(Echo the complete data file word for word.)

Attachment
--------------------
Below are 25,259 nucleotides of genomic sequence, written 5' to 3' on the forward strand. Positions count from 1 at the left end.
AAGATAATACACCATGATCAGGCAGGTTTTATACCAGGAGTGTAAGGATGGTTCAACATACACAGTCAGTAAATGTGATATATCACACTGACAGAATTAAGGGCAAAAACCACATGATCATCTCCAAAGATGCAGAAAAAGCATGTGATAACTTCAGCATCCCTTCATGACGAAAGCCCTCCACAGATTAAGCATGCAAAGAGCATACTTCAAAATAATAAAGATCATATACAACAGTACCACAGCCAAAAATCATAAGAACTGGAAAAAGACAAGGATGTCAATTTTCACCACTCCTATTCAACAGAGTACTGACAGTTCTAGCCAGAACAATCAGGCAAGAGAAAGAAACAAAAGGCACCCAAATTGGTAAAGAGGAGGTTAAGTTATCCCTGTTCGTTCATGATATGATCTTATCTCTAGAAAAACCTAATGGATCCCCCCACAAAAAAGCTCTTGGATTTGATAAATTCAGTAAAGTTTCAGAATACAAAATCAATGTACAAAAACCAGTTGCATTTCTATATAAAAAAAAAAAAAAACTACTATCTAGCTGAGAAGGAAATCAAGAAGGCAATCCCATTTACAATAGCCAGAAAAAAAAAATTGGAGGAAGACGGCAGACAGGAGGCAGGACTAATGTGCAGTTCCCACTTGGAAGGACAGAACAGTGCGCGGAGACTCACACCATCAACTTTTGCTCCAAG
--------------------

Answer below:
Below are 25,259 nucleotides of genomic sequence, written 5' to 3' on the forward strand. Positions count from 1 at the left end.
AAGATAATACACCATGATCAGGCAGGTTTTATACCAGGAGTGTAAGGATGGTTCAACATACACAGTCAGTAAATGTGATATATCACACTGACAGAATTAAGGGCAAAAACCACATGATCATCTCCAAAGATGCAGAAAAAGCATGTGATAACTTCAGCATCCCTTCATGACGAAAGCCCTCCACAGATTAAGCATGCAAAGAGCATACTTCAAAATAATAAAGATCATATACAACAGTACCACAGCCAAAAATCATAAGAACTGGAAAAAGACAAGGATGTCAATTTTCACCACTCCTATTCAACAGAGTACTGACAGTTCTAGCCAGAACAATCAGGCAAGAGAAAGAAACAAAAGGCACCCAAATTGGTAAAGAGGAGGTTAAGTTATCCCTGTTCGTTCATGATATGATCTTATCTCTAGAAAAACCTAATGGATCCCCCCACAAAAAAGCTCTTGGATTTGATAAATTCAGTAAAGTTTCAGAATACAAAATCAATGTACAAAAACCAGTTGCATTTCTATATAAAAAAAAAAAAAAACTACTATCTAGCTGAGAAGGAAATCAAGAAGGCAATCCCATTTACAATAGCCAGAAAAAAAAAATTGGAGGAAGACGGCAGACAGGAGGCAGGACTAATGTGCAGTTCCCACTTGGAAGGACAGAACAGTGCGCGGAGACTCACACCATCAACTTTTGCTCCAAG